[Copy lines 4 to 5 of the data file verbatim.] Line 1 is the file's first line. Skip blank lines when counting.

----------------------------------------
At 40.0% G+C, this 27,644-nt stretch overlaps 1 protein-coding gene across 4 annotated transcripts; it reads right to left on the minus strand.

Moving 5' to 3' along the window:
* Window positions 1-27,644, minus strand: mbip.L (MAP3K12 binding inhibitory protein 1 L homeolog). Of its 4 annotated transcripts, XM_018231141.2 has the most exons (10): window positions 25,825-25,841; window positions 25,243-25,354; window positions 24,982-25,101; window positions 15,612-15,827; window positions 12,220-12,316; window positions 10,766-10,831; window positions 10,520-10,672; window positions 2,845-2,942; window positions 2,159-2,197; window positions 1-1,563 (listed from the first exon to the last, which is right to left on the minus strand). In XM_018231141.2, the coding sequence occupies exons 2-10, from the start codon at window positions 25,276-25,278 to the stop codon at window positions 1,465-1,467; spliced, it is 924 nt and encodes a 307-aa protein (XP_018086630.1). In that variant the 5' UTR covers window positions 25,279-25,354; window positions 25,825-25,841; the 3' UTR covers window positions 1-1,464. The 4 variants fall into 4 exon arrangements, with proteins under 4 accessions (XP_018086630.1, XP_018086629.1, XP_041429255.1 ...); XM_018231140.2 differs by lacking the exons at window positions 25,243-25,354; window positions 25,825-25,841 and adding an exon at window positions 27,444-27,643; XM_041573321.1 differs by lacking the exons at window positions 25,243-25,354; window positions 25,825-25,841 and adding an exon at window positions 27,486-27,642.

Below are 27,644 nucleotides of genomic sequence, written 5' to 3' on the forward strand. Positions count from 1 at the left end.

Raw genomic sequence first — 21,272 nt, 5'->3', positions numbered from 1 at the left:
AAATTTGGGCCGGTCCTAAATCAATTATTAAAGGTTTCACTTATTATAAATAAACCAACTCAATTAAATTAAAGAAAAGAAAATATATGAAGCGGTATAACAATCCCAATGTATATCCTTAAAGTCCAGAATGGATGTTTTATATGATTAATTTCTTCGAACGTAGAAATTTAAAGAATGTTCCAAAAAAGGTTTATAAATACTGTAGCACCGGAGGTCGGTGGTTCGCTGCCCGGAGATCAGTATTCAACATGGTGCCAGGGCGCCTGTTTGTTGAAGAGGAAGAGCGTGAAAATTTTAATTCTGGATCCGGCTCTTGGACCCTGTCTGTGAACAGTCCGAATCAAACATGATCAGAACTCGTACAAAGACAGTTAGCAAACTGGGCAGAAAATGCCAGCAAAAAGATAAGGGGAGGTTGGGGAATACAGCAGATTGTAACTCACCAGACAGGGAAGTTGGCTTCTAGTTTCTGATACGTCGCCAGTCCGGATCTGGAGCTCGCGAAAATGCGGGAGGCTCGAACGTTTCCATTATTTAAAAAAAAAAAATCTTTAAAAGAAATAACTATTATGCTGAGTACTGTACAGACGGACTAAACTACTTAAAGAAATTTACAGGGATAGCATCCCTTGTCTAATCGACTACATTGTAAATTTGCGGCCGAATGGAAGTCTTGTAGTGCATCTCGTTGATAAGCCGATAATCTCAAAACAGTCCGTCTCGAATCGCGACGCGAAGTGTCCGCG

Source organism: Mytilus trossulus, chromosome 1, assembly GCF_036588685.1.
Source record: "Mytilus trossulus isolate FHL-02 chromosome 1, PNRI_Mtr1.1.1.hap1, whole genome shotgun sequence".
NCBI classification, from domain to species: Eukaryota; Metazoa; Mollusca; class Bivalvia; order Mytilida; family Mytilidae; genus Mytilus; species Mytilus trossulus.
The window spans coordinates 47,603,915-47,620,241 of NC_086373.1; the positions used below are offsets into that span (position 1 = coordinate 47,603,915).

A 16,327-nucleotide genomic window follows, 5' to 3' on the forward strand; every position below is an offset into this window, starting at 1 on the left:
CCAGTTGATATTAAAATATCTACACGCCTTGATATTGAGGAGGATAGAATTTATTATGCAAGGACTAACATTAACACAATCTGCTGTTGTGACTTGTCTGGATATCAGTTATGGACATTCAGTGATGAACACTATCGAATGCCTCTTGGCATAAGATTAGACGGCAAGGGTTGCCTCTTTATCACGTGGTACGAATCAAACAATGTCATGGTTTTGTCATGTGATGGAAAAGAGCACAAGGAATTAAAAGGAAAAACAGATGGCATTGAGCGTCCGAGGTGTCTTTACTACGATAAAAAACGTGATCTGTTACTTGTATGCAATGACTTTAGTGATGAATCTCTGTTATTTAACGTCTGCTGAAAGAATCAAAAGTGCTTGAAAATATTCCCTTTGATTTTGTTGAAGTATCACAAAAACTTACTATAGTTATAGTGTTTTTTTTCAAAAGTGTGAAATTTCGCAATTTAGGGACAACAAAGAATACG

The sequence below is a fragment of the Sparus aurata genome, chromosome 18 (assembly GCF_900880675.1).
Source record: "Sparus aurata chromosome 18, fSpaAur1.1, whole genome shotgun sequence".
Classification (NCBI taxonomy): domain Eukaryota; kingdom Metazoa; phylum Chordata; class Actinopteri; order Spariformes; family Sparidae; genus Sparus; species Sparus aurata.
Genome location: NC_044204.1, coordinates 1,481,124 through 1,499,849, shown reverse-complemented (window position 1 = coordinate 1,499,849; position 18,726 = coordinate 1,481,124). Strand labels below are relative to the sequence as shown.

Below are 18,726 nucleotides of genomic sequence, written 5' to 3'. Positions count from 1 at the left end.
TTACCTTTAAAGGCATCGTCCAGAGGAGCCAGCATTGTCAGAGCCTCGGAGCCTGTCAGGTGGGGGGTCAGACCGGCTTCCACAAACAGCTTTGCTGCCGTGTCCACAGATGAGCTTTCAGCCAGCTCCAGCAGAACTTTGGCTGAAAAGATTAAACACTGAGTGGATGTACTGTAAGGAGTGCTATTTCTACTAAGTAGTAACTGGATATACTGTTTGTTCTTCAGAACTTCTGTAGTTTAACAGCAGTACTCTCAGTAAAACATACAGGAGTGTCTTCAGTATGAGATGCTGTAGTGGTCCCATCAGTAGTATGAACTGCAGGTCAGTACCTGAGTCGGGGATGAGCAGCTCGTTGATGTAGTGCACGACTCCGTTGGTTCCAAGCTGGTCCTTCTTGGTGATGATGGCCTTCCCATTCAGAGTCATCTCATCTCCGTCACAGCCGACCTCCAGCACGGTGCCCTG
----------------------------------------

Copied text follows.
Below are 27,644 nucleotides of genomic sequence, written 5' to 3' on the forward strand. Positions count from 1 at the left end.

Raw genomic sequence first — 21,272 nt, 5'->3', positions numbered from 1 at the left: